Building a €25 large format camera
I wanted a project for my vacation, so I decided to build a large format camera.
It has a sliding piece of cardboard for a shutter, a fixed aperture of f50 and two fixed focusing distances – one for portraits and one for landscapes. The images are framed by placing the camera in front of the subject and hoping that the 170mm lens catches everything. The achromat lens is slightly wide angle on the 5×7 papers I got for cheap off EBay. Everything is housed in a very crooked wooden box, and the top is covered by a sleeve of light proof fabric that lets me change the paper while in the field.
The camera lacks a tripod mount, so every picture seen here was made with the camera resting either directly on the ground, on a park bench or other convenient platform in the environment.
The aperture is a piece of a soda can with a hole drilled through it, the lens cost $7.50 + shipping from Surplus Shed and the crooked wooden box cost about twice as much from a local home decoration store. The light proof fabric was the most expensive part, especially since it wasn’t really light proof and I had to redo the sleeve in two layers to prevent unintentional exposure of the papers. An elastic band holds the sleeve shut. There’s a black plastic bag on the inside where I store a couple of sheets. Beyond that everything is cardboard and tape.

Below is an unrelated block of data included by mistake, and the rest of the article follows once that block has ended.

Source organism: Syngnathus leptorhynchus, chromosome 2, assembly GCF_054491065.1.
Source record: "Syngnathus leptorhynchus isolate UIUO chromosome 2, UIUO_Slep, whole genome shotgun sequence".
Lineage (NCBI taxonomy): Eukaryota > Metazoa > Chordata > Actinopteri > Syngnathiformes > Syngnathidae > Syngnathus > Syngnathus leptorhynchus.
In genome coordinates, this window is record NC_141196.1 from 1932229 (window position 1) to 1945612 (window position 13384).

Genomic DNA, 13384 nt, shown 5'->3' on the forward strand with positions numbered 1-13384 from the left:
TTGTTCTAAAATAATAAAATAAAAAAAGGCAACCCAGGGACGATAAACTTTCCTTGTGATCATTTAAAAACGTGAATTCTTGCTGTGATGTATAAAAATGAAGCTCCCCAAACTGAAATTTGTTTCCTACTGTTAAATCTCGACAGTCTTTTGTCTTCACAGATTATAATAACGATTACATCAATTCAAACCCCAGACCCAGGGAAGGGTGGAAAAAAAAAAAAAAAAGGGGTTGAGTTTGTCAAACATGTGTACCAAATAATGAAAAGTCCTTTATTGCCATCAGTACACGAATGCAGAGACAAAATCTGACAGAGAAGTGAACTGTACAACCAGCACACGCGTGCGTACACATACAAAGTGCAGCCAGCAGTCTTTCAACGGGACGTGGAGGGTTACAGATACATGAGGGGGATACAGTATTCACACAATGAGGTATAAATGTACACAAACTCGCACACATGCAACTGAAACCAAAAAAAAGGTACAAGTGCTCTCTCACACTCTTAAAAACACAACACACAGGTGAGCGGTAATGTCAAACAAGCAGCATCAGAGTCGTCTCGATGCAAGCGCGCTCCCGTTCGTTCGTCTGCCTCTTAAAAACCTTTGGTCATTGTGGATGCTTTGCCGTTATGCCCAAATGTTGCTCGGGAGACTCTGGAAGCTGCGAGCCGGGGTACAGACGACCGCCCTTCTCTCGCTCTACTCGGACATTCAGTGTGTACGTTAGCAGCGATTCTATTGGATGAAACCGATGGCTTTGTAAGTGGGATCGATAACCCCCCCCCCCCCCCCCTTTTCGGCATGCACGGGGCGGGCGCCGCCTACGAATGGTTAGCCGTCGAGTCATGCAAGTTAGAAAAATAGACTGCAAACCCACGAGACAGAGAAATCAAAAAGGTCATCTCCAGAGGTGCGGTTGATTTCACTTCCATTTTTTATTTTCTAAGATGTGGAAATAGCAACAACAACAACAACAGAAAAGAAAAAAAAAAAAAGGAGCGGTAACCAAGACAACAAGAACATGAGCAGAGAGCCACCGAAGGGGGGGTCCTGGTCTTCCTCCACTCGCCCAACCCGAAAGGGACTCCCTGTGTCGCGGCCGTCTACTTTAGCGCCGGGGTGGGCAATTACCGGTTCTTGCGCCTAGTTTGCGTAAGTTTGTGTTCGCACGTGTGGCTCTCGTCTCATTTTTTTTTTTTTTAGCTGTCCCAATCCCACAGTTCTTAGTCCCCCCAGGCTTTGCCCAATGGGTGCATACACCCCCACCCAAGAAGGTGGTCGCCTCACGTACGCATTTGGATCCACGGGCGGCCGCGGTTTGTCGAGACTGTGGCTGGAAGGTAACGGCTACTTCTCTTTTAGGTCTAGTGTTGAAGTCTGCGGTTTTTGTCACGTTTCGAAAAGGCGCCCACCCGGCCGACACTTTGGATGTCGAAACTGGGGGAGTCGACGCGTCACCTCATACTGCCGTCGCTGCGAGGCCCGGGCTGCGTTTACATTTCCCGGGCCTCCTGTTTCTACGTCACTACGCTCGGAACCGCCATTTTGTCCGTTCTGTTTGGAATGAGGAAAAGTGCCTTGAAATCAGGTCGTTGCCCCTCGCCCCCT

The construction is simple and easy to change. I see the camera as a prototype for a larger one that will be more solid. But it is very easy to modify and test things on a camera made of cardboard. The first sample seen above was taken when the film holder was still flat. But to make the images sharper I have curved it slightly, which should help a bit, especially along the horizontal middle of the pictures.
I’ll keep experimenting with this camera for a while, and when I feel more confident about the idea I’ll make a larger one, perhaps for 14×11 size paper.